When you get to Argentina, one of the first things that come to mind is: where’s my coffee? You’ll probably be tired to try and struggle with coffee slang in any language. This handy guide will teach you how to order coffee in Argentina.
By Carla Chinski, Content Marketing Manager for Vamos Academy
What Is Coffee Like in Argentina?
Since Starbucks started popping up all around Buenos Aires city, coffee ordering jargon like tall, grande, venti, trenta, frappuccino, have also become part of Argentine coffee-drinking vocabulary. While these names and these ways of customizing your coffee drink are still very much a Starbucks signature, you will not be able to find them in a local cafetería or in restaurants.
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Instead, you are more likely to see a long list of coffee style options without clear descriptions. Therefore, we have here a little guide for you, covering the most typical ones you’ll see in a menu.
There are many things that are not available; mainly, half-and-half. If you’re staying longer in Argentina and want a latte, you’ll have to make your own with a half milk to half cream proportion. On the upside, there are products to flavor your coffee and Starbucks serves frapuccino-type drinks at most supermarkets.
Buying Coffee at a Supermarket
The coffee you can get at a supermarket in Argentina is either torrado or tostado (roasted with sugar or with a natural roast.) If you want organic coffee, you’ll have to go to a “green” store or naturista that sells organic food and other pantry goods. If you’re really desperate, you also have tea-bag coffee or instant coffee at different price points. In fact, the most premium brands can get quite pricey, even if mass-produced.
If you’re interested in buying coffee grounds to grind yourself, then Starbucks and Café Martínez sell those for a good price. There are other coffee providers like Café Delivery which are highly recommended.
Since pretty much every café and restaurant serve expresso and not dripped coffee, when you ask for a ‘café‘, you’re actually getting espresso. A café chico is a shot of espresso in an espresso cup. In the case of café en jarrito, it’ll be a double shot in a little taller cup.
This is the most popular way Argentines like to drink their coffee. It is a café ‘cut’ with a little warm milk that comes in an espresso cup. You could change this to your liking base on size. For example, you can ask for ‘un cortado mitad mitad‘, which means half coffee half milk, and that usually comes in a jarrito (taller espresso cup). It’s actually a café con leche, but it comes in a smaller size.
Café con crema
Instead of a little milk, it’ll be a blob of cream in your shot of espresso.
Café con leche
When you order this, it’s automatically assumed that you want the big size (as seen in the main picture). The proportion of warm milk to coffee is 50-50 or mitad mitad.
Capuchino / Capuccino
The cappuccino here is a stylish little drink. It’s usually served in a transparent jarrito where you can see the beautiful layers formed by the coffee, milk and then the foam on top sprinkled with chocolate powder or shavings!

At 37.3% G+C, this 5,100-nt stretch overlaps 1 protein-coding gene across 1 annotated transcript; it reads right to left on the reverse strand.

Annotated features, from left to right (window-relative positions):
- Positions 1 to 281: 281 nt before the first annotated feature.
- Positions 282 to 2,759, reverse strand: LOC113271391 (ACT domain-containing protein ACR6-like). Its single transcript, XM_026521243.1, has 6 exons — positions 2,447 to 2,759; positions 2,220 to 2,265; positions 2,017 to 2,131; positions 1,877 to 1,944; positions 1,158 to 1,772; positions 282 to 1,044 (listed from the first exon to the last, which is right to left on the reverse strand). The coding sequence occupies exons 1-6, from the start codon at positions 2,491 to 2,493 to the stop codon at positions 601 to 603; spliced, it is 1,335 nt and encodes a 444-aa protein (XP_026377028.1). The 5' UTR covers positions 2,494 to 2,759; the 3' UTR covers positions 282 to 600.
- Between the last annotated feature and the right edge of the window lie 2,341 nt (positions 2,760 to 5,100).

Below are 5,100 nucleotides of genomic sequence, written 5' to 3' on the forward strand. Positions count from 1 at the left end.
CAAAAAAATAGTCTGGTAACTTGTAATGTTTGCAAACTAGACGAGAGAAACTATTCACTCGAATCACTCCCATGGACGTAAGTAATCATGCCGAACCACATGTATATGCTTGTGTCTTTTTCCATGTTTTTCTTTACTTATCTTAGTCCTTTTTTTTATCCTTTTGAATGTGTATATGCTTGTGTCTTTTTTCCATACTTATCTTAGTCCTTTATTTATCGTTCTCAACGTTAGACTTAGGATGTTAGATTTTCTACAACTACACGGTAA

You might not see this in every menu as this is not very common. However, you could just ask for it. This is the same as the typical Americano we all know, where more hot water is added to your espresso.
Decaffeinated coffee is very very uncommon here. Places that gear more towards tourists might serve it, but in general, it’s not available at regular cafés or restaurants. So, when you just want a little bit of coffee but not the kick, this one will do it for you. This is a cup of warm milk with just a “tear” (lágrima) of coffee.
Ordering Custom Coffee
- Mitad y mitad: half milk, half coffee (see: café con leche)
- Más leche que café / más café que leche: this is a good way to ask a barista or server to customize your coffee: more milk than coffee, or more coffee than milk.
- Café liviano / café fuerte: use these terms to tell the waiter if you want a light roast or a more water-based coffee or the opposite (a strong shot of coffee).
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You can get dripped coffee (known as café de máquina in Spanish) in most fast food restaurants: KFC, Subway, McDonald’s and Wendy’s are the most popular fast food chains in Argentina. In fact, there are almost no other options then dripped coffee except for what you can get at a McCafé; you won’t even have to specify.
In Argentina, there are no diners as such, where they can pour you a cuppa. Some old-school bars might have a coffee pot at the ready, however. Gas station coffee is also like the American type, but it’s not high quality.
Specialty Coffee Shops
If you’re traveling from Europe, or are a straight-up coffee buff, you’ll want to get specialty coffee in the city or in the rest of Argentina. You’re in luck, as specialty coffee (café de especialidad) has been getting increasingly popular here. We’ve recommended lots of shops where you can have coffee from different parts of the world.
We hope you enjoyed our blog. If you want to read more blogs visit our Spanish School in Buenos Aires website.